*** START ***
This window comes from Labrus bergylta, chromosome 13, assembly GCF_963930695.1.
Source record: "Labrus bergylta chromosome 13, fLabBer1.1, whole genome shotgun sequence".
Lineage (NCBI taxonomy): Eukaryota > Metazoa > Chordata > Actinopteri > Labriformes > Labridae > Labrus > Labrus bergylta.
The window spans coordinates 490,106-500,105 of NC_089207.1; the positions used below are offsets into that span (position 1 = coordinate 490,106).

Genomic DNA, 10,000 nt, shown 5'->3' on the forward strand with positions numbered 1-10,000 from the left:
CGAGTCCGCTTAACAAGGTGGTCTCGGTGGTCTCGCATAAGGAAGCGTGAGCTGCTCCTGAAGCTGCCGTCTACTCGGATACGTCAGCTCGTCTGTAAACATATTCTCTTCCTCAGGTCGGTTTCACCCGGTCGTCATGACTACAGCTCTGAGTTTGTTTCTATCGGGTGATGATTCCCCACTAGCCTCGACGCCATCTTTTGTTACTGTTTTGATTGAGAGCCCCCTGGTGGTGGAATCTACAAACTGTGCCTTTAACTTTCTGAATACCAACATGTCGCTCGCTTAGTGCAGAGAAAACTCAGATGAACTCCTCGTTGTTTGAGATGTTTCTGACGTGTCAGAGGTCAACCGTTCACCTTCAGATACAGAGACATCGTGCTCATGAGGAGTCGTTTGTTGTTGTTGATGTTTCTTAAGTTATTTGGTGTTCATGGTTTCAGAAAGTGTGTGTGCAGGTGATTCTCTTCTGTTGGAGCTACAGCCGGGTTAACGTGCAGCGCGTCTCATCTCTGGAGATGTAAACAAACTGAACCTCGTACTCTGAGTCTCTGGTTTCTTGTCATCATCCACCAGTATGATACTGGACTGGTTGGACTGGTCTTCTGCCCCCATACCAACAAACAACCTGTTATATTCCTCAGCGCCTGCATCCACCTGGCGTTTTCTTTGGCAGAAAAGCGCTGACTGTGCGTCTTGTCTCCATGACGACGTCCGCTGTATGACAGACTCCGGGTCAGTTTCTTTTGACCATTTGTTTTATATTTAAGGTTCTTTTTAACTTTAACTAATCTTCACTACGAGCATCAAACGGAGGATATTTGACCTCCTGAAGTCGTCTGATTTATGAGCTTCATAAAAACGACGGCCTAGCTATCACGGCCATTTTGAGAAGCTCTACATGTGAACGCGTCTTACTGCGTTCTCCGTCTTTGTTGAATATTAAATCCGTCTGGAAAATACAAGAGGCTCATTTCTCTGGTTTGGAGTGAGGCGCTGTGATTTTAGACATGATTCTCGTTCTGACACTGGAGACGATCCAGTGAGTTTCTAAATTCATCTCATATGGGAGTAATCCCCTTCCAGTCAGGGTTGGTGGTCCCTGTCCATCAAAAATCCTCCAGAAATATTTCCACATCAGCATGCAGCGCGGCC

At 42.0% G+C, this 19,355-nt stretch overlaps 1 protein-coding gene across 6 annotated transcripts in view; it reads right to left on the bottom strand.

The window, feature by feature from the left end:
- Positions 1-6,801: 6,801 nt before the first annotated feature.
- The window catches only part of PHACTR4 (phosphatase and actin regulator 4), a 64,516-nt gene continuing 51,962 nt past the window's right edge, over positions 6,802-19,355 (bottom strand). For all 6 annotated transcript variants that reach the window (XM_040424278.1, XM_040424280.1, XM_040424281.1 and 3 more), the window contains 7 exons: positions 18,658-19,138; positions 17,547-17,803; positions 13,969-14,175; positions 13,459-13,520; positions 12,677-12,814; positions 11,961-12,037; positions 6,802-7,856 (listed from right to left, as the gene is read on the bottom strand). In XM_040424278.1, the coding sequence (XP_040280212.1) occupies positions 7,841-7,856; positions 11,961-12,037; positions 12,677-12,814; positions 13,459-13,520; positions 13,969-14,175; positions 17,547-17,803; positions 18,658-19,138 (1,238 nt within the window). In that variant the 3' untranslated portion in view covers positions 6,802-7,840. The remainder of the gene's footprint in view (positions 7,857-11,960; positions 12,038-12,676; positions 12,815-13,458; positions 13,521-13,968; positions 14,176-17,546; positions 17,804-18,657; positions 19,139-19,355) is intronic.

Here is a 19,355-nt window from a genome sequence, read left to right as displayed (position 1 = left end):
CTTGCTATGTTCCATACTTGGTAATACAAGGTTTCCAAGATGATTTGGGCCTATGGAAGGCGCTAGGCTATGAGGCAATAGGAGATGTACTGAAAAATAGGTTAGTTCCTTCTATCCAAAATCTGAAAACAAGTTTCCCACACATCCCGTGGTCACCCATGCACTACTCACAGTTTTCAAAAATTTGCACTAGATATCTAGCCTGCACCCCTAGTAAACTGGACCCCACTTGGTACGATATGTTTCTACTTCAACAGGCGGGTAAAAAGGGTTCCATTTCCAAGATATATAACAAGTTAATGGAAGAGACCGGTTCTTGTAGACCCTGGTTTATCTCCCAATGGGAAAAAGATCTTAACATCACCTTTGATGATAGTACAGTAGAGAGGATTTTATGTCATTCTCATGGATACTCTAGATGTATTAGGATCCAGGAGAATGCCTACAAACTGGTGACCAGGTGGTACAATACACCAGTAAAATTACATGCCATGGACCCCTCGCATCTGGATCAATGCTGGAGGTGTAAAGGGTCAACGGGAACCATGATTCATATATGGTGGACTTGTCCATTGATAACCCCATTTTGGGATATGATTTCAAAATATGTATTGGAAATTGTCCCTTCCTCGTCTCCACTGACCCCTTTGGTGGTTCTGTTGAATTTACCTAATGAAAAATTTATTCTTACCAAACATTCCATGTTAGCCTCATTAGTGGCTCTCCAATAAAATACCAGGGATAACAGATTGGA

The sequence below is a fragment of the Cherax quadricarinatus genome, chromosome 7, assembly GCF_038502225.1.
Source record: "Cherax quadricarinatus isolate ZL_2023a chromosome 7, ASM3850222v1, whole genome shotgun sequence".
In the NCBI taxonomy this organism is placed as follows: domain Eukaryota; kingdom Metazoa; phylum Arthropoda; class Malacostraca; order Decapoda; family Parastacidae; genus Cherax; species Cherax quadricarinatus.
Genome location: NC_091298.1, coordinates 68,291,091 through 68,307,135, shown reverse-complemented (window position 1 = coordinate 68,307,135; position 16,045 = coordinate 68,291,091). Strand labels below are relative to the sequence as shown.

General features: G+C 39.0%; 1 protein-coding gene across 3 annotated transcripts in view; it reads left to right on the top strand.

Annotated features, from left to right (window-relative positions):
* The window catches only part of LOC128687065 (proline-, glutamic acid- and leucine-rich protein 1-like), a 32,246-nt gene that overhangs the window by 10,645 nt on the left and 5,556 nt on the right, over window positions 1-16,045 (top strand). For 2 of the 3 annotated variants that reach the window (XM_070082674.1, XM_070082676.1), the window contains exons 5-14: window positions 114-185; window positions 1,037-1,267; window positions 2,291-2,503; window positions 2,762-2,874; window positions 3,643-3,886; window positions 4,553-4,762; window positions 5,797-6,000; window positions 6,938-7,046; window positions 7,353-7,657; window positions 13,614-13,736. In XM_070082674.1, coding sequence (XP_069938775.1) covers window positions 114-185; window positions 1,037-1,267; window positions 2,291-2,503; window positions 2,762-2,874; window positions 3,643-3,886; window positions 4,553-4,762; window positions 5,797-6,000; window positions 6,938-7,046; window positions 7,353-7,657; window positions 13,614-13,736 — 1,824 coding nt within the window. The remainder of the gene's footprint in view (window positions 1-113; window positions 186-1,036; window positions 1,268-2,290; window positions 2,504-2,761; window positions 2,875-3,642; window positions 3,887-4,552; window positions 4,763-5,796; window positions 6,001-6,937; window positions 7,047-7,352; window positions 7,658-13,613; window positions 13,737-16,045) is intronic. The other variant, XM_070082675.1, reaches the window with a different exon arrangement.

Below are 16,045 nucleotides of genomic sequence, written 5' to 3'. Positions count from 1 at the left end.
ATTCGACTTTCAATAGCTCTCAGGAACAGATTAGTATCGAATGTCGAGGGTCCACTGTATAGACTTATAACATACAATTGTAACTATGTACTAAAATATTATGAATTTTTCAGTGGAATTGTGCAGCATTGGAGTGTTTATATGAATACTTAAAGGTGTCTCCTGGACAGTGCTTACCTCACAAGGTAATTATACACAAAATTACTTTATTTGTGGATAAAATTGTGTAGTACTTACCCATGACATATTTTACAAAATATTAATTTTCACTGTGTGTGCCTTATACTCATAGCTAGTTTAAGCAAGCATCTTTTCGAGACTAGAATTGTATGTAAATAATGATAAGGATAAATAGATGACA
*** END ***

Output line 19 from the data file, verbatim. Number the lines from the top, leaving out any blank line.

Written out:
* The window catches only part of LOC128687065 (proline-, glutamic acid- and leucine-rich protein 1-like), a 32,246-nt gene that overhangs the window by 10,645 nt on the left and 5,556 nt on the right, over window positions 1-16,045 (top strand). For 2 of the 3 annotated variants that reach the window (XM_070082674.1, XM_070082676.1), the window contains exons 5-14: window positions 114-185; window positions 1,037-1,267; window positions 2,291-2,503; window positions 2,762-2,874; window positions 3,643-3,886; window positions 4,553-4,762; window positions 5,797-6,000; window positions 6,938-7,046; window positions 7,353-7,657; window positions 13,614-13,736. In XM_070082674.1, coding sequence (XP_069938775.1) covers window positions 114-185; window positions 1,037-1,267; window positions 2,291-2,503; window positions 2,762-2,874; window positions 3,643-3,886; window positions 4,553-4,762; window positions 5,797-6,000; window positions 6,938-7,046; window positions 7,353-7,657; window positions 13,614-13,736 — 1,824 coding nt within the window. The remainder of the gene's footprint in view (window positions 1-113; window positions 186-1,036; window positions 1,268-2,290; window positions 2,504-2,761; window positions 2,875-3,642; window positions 3,887-4,552; window positions 4,763-5,796; window positions 6,001-6,937; window positions 7,047-7,352; window positions 7,658-13,613; window positions 13,737-16,045) is intronic. The other variant, XM_070082675.1, reaches the window with a different exon arrangement.